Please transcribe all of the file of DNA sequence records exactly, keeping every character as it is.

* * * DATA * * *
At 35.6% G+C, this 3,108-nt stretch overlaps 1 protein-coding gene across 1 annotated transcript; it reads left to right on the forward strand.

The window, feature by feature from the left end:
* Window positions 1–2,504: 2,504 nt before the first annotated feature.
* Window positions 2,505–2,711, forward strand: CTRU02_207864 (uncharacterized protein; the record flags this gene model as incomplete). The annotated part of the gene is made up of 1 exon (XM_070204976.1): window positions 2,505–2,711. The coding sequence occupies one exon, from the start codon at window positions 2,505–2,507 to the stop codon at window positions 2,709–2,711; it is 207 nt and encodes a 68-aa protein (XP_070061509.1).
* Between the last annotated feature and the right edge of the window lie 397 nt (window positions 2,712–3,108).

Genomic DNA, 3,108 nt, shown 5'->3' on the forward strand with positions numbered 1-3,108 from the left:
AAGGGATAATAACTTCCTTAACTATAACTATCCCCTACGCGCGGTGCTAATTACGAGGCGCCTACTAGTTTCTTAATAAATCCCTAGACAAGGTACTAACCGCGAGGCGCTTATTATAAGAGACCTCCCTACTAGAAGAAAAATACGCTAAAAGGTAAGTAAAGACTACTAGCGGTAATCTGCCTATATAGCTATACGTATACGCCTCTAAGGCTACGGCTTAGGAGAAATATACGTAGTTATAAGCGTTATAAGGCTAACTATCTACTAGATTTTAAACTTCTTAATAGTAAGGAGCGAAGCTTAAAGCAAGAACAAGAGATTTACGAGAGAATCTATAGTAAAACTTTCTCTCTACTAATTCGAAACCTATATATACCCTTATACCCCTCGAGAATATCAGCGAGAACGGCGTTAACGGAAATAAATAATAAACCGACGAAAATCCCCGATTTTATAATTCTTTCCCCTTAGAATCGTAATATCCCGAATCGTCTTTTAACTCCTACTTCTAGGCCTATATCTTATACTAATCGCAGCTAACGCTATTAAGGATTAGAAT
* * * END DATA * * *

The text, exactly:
At 35.6% G+C, this 3,108-nt stretch overlaps 1 protein-coding gene across 1 annotated transcript; it reads left to right on the forward strand.

The window, feature by feature from the left end:
* Window positions 1–2,504: 2,504 nt before the first annotated feature.
* Window positions 2,505–2,711, forward strand: CTRU02_207864 (uncharacterized protein; the record flags this gene model as incomplete). The annotated part of the gene is made up of 1 exon (XM_070204976.1): window positions 2,505–2,711. The coding sequence occupies one exon, from the start codon at window positions 2,505–2,507 to the stop codon at window positions 2,709–2,711; it is 207 nt and encodes a 68-aa protein (XP_070061509.1).
* Between the last annotated feature and the right edge of the window lie 397 nt (window positions 2,712–3,108).

Genomic DNA, 3,108 nt, shown 5'->3' on the forward strand with positions numbered 1-3,108 from the left:
AAGGGATAATAACTTCCTTAACTATAACTATCCCCTACGCGCGGTGCTAATTACGAGGCGCCTACTAGTTTCTTAATAAATCCCTAGACAAGGTACTAACCGCGAGGCGCTTATTATAAGAGACCTCCCTACTAGAAGAAAAATACGCTAAAAGGTAAGTAAAGACTACTAGCGGTAATCTGCCTATATAGCTATACGTATACGCCTCTAAGGCTACGGCTTAGGAGAAATATACGTAGTTATAAGCGTTATAAGGCTAACTATCTACTAGATTTTAAACTTCTTAATAGTAAGGAGCGAAGCTTAAAGCAAGAACAAGAGATTTACGAGAGAATCTATAGTAAAACTTTCTCTCTACTAATTCGAAACCTATATATACCCTTATACCCCTCGAGAATATCAGCGAGAACGGCGTTAACGGAAATAAATAATAAACCGACGAAAATCCCCGATTTTATAATTCTTTCCCCTTAGAATCGTAATATCCCGAATCGTCTTTTAACTCCTACTTCTAGGCCTATATCTTATACTAATCGCAGCTAACGCTATTAAGGATTAGAAT